BYOD is posing challenges for legal e-discovery and employee privacy, warned V. John Ella, an attorney at the law firm of Jackson Lewis in Minneapolis, Minn., in a StarTribune article.
A number of recent court cases have clarified some of the legal issues around BYOD, observed Amanda Towney, an associate at the law firm of DLA Piper.
BYOD programs bring plenty of focus on data security and employee privacy issues. But what about legal challenges, such as electronic discovery?
The latest wave of wearable mobile technology is on the market, and what's on the market will inevitably try to make its way inside the doors of the enterprise. Organizations that have, until now, had little interaction between the CIO shop and the legal department could soon find the carpet wearing thin between the offices.
Close to half of North American companies do not have a data governance policy in place, even though 82 percent face external regulatory requirements for stored data, according to a survey of 454 organizations in 11 industries by Rand Worldwide.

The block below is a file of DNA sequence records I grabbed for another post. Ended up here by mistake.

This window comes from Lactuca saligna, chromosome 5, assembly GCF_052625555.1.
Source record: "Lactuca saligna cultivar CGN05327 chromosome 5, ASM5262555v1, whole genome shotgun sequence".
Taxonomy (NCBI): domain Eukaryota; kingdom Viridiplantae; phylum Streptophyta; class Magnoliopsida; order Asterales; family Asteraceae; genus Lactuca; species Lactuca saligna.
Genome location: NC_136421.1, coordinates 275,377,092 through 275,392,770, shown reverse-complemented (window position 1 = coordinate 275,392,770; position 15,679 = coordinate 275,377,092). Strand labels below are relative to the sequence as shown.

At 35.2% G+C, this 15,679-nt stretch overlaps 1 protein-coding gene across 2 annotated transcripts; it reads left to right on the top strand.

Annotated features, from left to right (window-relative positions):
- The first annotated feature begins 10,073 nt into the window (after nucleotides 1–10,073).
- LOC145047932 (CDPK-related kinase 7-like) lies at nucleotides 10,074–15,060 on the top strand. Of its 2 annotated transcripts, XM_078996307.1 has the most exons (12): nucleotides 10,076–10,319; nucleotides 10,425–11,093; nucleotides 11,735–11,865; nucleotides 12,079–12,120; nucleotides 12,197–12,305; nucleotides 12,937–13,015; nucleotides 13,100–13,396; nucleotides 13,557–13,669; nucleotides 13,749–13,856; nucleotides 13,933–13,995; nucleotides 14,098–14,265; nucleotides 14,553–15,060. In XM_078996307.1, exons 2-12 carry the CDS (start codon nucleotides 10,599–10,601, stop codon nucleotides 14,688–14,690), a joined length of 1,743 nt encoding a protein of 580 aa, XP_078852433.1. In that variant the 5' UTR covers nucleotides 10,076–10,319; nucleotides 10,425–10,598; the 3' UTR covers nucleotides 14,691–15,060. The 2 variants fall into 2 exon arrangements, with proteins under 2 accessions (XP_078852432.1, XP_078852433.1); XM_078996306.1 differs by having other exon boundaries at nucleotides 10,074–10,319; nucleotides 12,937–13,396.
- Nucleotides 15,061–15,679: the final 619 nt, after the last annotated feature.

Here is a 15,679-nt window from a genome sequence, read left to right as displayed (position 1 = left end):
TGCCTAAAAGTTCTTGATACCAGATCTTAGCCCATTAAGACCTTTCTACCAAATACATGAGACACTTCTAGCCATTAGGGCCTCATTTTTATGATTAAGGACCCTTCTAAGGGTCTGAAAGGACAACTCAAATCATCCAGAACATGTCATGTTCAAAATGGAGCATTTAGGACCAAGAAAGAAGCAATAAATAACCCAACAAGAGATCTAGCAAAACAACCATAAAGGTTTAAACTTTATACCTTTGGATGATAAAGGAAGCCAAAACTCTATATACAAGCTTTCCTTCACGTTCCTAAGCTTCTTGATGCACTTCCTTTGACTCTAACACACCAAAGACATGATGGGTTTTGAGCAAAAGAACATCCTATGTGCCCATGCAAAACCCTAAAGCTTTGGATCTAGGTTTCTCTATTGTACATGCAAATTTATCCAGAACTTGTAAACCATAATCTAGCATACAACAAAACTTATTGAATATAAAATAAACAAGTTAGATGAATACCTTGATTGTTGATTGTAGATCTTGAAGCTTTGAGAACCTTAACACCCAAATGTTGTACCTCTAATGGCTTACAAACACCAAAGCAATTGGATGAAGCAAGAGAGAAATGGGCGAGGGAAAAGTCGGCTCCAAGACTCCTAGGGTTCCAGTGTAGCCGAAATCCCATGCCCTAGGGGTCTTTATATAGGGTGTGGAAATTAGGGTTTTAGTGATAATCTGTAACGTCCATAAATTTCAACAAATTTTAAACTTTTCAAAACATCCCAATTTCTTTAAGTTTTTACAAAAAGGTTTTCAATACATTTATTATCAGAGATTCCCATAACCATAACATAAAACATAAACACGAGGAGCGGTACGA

Oftentimes, litigation or regulatory action requires a company to turn over electronic data under its control to the court or agency, a process known as electronic discovery. Clear BYOD policies can protect a firm should data located on an employee's personal device become part of the e-discovery process.
The e-discovery process not only is growing more complicated, but non-compliance is becoming a lot more costly, especially if you fail to preserve relevant documents. In a recent case out of Texas, a
There are a lot of complicated reasons for organizations to make information governance (IG) a priority, including the possibility of having to respond to e-discovery demands at some point in the
Companies can have a lot of good reasons for not holding on to all of their old email, not the least of which is getting rid of content that might otherwise be requested through e-discovery. For
As an IT manager, it's important to really know your company's legal team, not just who they are. It's important to have conversations with them long before you have to. Gartner blogger Frank Kenney